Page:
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Mortgage Capacity Expert Changes her Name...

It is with great pleasure to announcement that our Mortgage Capacity Expert has recently married and has changed her name from Natasha Phillips to Natasha Palmer. I am sure you will join us in wishing her all the best for the future.

Natasha will continue to offer the same great service and any new Mortgage Capacity Assessment enquiries can be sent directly to her at: This email address is being protected from spambots. You need JavaScript enabled to view it. or feel free to call the office on: 0845 0179 578.

In recent weeks I have noticed a significant increase in the number of enquiries for Mortgage Capacity Assessments by individuals who are in no position to obtain mortgage lending. Whilst many of these individuals were already aware of their situation and were simply carrying out an exercise to pacify Court proceedings, it did come as a surprise for some.

There are many tell-tale signs of having the kind of financial circumstances which may not allow you to borrow from a mortgage lender and I will highlight some examples of these below:

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When calculating mortgage capacity for potential mortgage borrowers, those with low deposits (usually 5%) have, in the past, had very few options where mortgages were concerned. Following the financial crisis in 2008 few mortgage lenders would consider such high Loan to Value mortgages (95% loan with a 5% deposit) and for those who would consider this type of lending and in order to compensate for the increased risk to the lender, higher Interest Rates were charged.

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The world of Mortgage Capacity Assessments is always changing and this month is no exception – Changes to Stamp Duty Land Tax came into affect on 1st April 2016 which will effect those purchasing Buy to Let properties and second homes. The new rates of SDLT for these purchases are as follows:

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Many of us, not all of course, have enjoyed a comfortable lifestyle over the last 5 years. For those with high Fixed Rate mortgages ending in this period will have switched to a low variable rate and benefitted from significantly lower mortgage payments. Purchases on Credit Cards will have been done so at relatively low rates and for many of us life after the recession has recovered nicely. However, with Interest Rates likely to rise in the near future what can be expected particularly for those going through divorce?

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Mortgage Capacity Assessments can be used to explore a range of financial scenarios and provide an accurate, realistic and educated outlook of future mortgage capacity. There are many different ways in which changes to financial circumstances can affect an individual’s ability to obtain a mortgage. The following scenario considers the effect the location of employment may have on mortgage borrowing:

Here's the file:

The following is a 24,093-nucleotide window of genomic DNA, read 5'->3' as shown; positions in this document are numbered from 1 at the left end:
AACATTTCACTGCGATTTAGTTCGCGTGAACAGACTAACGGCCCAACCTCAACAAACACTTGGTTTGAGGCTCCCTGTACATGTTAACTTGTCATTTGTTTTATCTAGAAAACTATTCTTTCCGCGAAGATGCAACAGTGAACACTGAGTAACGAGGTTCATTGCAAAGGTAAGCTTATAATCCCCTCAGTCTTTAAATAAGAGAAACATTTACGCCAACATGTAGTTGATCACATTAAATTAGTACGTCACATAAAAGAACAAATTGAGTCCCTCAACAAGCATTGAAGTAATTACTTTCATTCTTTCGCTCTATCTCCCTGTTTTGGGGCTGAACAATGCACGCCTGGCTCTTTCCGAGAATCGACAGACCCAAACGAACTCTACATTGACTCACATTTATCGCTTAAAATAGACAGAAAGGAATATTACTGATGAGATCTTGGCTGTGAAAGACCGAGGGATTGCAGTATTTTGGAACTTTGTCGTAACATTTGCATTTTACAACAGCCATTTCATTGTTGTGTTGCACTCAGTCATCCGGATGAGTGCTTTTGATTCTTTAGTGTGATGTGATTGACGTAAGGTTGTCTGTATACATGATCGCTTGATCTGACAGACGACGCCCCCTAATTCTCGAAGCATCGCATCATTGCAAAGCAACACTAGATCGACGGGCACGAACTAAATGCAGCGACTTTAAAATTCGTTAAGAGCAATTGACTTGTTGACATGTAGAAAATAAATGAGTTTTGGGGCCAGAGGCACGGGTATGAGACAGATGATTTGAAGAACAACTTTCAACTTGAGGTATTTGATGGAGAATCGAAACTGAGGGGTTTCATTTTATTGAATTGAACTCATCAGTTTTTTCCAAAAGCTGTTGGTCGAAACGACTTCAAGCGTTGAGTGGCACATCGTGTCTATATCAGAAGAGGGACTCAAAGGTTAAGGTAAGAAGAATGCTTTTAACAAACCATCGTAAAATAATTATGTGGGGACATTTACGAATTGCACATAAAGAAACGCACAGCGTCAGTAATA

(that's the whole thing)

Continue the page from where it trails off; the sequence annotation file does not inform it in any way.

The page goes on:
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If you are going through Divorce and questions affecting your future housing and mortgage needs are being discussed it is likely your legal representative will ask you to find out your mortgage capacity. It might be easy for you to have a quick search on-line or have a chat with your existing lender; however, it is vital you get accurate information. Without it you could find yourself in difficulty post divorce:

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A friend of mine who is currently going through a divorce recently came to me with a problem – She had done everything right during her divorce so far; she had sought advice from a reputable Family Solicitor and agreed that the most amicable course of action would be to go through the process of mediation. Access and maintenance payments for the children were dealt with quickly and her husband agreed that, assuming she could take over their mortgage by herself, she could keep the house in return for him retaining his pension and savings. With negotiations proceeding so smoothly all appeared to have gone in her favour…..or so she thought.

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I  was contacted recently by a couple currently going through Mediation in an attempt to amicably finalise the financial details of their divorce. They were, however, unable to agree on the amount of Spousal Maintenance payable by the ex-husband (Mr P) to the ex-wife (Mrs P) and the disagreement threatened to derail the whole mediation process. They needed to know how these payments would affect their mortgage capacity which they hoped would then resolve this final issue.

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